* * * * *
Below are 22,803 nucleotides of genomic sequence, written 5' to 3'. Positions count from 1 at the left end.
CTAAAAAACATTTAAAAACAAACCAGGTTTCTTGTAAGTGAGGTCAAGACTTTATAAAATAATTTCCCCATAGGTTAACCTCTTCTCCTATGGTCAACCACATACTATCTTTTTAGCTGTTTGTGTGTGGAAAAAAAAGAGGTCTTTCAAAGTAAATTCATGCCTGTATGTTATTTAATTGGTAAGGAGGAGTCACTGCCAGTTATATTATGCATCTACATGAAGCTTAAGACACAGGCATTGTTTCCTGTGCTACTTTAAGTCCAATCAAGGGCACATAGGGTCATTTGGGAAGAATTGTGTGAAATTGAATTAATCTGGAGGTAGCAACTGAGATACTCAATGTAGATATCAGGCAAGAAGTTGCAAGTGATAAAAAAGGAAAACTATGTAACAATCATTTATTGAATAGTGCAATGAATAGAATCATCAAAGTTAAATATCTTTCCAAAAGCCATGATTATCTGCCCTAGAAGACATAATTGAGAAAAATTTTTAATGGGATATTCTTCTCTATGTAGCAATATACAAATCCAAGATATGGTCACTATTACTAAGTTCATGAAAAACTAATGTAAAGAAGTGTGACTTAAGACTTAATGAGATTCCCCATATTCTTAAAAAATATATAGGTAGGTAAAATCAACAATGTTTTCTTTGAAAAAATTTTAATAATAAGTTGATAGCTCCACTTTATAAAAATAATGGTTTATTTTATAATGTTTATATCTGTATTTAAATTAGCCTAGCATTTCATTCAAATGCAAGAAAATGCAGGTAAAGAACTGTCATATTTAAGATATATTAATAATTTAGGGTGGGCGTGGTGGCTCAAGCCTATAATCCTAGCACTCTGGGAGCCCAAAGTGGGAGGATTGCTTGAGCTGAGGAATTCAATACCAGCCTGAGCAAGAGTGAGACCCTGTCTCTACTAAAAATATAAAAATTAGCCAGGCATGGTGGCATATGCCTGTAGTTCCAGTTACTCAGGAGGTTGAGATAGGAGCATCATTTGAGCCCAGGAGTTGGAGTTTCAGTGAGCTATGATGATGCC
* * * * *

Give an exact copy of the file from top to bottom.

Below are 22,803 nucleotides of genomic sequence, written 5' to 3'. Positions count from 1 at the left end.
CTAAAAAACATTTAAAAACAAACCAGGTTTCTTGTAAGTGAGGTCAAGACTTTATAAAATAATTTCCCCATAGGTTAACCTCTTCTCCTATGGTCAACCACATACTATCTTTTTAGCTGTTTGTGTGTGGAAAAAAAAGAGGTCTTTCAAAGTAAATTCATGCCTGTATGTTATTTAATTGGTAAGGAGGAGTCACTGCCAGTTATATTATGCATCTACATGAAGCTTAAGACACAGGCATTGTTTCCTGTGCTACTTTAAGTCCAATCAAGGGCACATAGGGTCATTTGGGAAGAATTGTGTGAAATTGAATTAATCTGGAGGTAGCAACTGAGATACTCAATGTAGATATCAGGCAAGAAGTTGCAAGTGATAAAAAAGGAAAACTATGTAACAATCATTTATTGAATAGTGCAATGAATAGAATCATCAAAGTTAAATATCTTTCCAAAAGCCATGATTATCTGCCCTAGAAGACATAATTGAGAAAAATTTTTAATGGGATATTCTTCTCTATGTAGCAATATACAAATCCAAGATATGGTCACTATTACTAAGTTCATGAAAAACTAATGTAAAGAAGTGTGACTTAAGACTTAATGAGATTCCCCATATTCTTAAAAAATATATAGGTAGGTAAAATCAACAATGTTTTCTTTGAAAAAATTTTAATAATAAGTTGATAGCTCCACTTTATAAAAATAATGGTTTATTTTATAATGTTTATATCTGTATTTAAATTAGCCTAGCATTTCATTCAAATGCAAGAAAATGCAGGTAAAGAACTGTCATATTTAAGATATATTAATAATTTAGGGTGGGCGTGGTGGCTCAAGCCTATAATCCTAGCACTCTGGGAGCCCAAAGTGGGAGGATTGCTTGAGCTGAGGAATTCAATACCAGCCTGAGCAAGAGTGAGACCCTGTCTCTACTAAAAATATAAAAATTAGCCAGGCATGGTGGCATATGCCTGTAGTTCCAGTTACTCAGGAGGTTGAGATAGGAGCATCATTTGAGCCCAGGAGTTGGAGTTTCAGTGAGCTATGATGATGCC